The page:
PARTIES PLAN SOFT LANDING FOR LOSERS

Written By Michael Maunda on Monday, January 21, 2013 | 8:56 PM


Major political parties were last night busy working on various modalities of retaining losers in today's primaries which are expected to be very competitive

The outcome of today's nominations will have a strong bearing on the continued survival of the pre-election coalitions and in some areas a nomination ticket guarantees aspirants a win in the general elections.

The IEBC will officially receive nominees for Parliament, Senate, governor, women’s representatives, and independent candidates between January 31 and February 1.

As part of the strategy to contain the anticipated fall-outs, major political parties have held back the preparation of lists of the persons they hope to nominate to the National Assembly, Senate and County assemblies until after the conclusion of the primaries today. Parties are expected to present their lists of people they hope to nominate before January 29th. The lists will be final and cannot be altered.

Apart from promising those who lose out in the nominations appointment to various organizations and government departments, Cord presidential candidate Raila Odinga, Jubilee's Uhuru Kenyatta, Wiper's Kalonzo Musyoka, URP's William Ruto and UDF's Musalia Mudavadi are also understood to be promising those who are unsuccessful that they will be included in the presidential campaign teams and other county campaign teams.

ODM has gone a step further and promised those who will not be successful today that they will be named Cabinet Secretaries, ambassadors, commissioners to various commissions and some will be given parastatal jobs if the party wins the elections.

"We have told all our members that we value them. Whether you get a nomination or not you have a role to play in the party and in the future. The nominations are not a matter of life and death," said ODM chairman Henry Kosgey yesterday.

The appointments to most of these key position is no longer the sole preserve of the executive as Parliament has to vet and ratify the nominees.
TNA chairman Johnson Sakaja also assured party members that the party will accommodate all those who lose in the primaries.
"We have told our members that all of them are important that we will accommodate them," said Sakaja.
Ruto was also last night busy reaching out to some of his key supporters in Rift Valley who are going head to head in the nominations with promises of government jobs if they stayed with URP.
According to the Jubilee coalition agreement, Uhuru and Ruto will have some leeway to directly nominate up to 12 per cent of candidates of all the parliamentary seats in the election. A 12-member elections board will determine who will get the direct nominations.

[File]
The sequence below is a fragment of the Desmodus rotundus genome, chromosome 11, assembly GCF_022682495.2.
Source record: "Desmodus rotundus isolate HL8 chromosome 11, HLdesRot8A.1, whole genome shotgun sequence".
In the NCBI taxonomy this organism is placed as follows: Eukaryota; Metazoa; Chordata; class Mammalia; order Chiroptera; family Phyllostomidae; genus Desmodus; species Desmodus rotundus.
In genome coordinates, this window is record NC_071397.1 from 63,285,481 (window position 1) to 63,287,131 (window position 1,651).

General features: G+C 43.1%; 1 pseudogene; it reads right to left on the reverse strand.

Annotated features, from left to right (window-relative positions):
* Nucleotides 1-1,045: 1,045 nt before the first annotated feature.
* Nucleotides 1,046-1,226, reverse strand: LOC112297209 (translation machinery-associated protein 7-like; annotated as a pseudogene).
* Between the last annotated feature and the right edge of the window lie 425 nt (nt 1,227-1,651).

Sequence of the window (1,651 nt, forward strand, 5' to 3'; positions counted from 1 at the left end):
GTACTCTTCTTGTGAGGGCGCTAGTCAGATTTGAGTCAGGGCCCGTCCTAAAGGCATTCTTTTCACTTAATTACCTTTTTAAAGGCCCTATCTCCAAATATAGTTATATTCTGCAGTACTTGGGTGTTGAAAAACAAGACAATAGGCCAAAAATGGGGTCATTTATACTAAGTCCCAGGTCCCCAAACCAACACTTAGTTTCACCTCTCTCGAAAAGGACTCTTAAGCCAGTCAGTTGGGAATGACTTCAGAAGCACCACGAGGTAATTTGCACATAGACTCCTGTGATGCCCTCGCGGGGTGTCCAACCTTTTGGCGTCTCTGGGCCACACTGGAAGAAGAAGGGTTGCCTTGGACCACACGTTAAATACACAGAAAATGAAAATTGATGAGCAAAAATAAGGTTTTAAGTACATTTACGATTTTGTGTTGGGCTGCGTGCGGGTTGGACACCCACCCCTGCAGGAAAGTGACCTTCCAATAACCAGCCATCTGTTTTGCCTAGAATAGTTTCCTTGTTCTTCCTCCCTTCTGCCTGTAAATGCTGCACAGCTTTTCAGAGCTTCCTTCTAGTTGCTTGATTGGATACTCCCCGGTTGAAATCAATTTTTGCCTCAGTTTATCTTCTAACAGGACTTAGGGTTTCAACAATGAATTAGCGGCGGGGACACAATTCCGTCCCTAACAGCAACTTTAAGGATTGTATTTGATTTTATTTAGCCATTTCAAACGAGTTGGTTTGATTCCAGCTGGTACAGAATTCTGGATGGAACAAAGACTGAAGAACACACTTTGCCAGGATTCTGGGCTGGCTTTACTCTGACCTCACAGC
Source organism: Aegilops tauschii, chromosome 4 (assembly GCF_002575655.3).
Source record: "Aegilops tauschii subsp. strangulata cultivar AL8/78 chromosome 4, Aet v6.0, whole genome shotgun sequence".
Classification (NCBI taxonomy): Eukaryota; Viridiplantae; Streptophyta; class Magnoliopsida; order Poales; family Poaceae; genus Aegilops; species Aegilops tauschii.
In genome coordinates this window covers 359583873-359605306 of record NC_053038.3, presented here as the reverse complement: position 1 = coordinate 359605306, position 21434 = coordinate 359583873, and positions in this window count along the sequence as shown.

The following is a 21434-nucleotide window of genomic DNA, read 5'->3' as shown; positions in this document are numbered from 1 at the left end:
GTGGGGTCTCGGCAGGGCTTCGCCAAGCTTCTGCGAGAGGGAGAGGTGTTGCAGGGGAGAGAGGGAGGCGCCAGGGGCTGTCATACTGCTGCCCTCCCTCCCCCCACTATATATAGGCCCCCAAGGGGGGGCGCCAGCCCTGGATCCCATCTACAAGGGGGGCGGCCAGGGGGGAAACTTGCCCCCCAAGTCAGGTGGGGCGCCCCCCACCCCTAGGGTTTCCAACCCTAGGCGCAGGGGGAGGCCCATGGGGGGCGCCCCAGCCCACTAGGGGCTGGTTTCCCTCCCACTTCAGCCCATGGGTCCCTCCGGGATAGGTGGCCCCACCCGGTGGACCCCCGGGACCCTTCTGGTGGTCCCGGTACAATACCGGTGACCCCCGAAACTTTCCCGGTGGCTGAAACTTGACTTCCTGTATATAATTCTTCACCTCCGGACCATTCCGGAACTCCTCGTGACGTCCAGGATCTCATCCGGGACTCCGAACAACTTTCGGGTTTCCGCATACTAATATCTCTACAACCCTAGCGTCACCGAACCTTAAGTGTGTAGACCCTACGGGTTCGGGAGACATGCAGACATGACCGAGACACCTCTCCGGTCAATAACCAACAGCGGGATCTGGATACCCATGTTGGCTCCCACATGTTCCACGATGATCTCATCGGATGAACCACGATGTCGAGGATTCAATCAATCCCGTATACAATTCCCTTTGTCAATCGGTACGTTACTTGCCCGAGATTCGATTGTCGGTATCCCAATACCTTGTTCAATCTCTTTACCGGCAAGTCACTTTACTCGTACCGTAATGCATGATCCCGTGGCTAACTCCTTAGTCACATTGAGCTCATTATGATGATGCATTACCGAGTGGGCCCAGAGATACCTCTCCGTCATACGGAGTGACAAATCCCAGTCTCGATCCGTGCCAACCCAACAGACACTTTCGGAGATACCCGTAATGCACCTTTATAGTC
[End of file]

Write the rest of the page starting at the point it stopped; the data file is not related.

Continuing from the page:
“The presidential candidate and deputy presidential candidate will retain residual discretion in very limited circumstances to determine instances where both the resources of the coalition permit both parties to issue nomination certificates provided that such instances shall not exceed 12 per cent of the total number of parliamentary seats,” says the coalition agreement.
The National Assembly will have 12 nominated MPs to represent special interests including the youth, persons with disabilities and workers.

The Senate will have in total 20 slots for nominations with 18 already reserved for women.
There will be 16 women who will be nominated by the parties in according with their proportion of members of the Senate elected on the March 4 elections.
There will also be two nominated members, a woman and a man representing the youth.
There will also be two more nominated Senators, a man and a woman representing persons with disabilities.

For the County Assembly, the number of those to be nominated in each county will remain unknown until after the results of the elections are announced and the gender parity of those elected is weighed.
The number of nomination slots will be determined based on how many more members are required to ensure no more than two-thirds of the membership of the assembly are of the same gender.
Each political party is required to submit to the IEBC six separate lists for those to be nominated.
The first list will be for the 12 MP slots, the second list will be for the 16 women Senators, and the remaining two lists will be for persons representing the youth and those with disabilities.
There will also be a list for individuals that the party hopes to nominate in the county assemblies to ensure gender parity and also another list for those who are likely to be nominated to represent marginalised groups, including persons with disabilities and the youth.

The names in each list are supposed to be listed in order of priority. Article 34 (9) of the Elections Act provides that “the party list may contain a name of any Presidential or Deputy Presidential candidate nominated for an election.”

The IEBC according to Section 54 (5) of the Elections (General) Regulations, 2012 has powers to reject a nominee submitted by a political party for any elective post if that nominee is not qualified to be elected to the office for which the nomination is sought as specified under the Constitution or the Elections Act.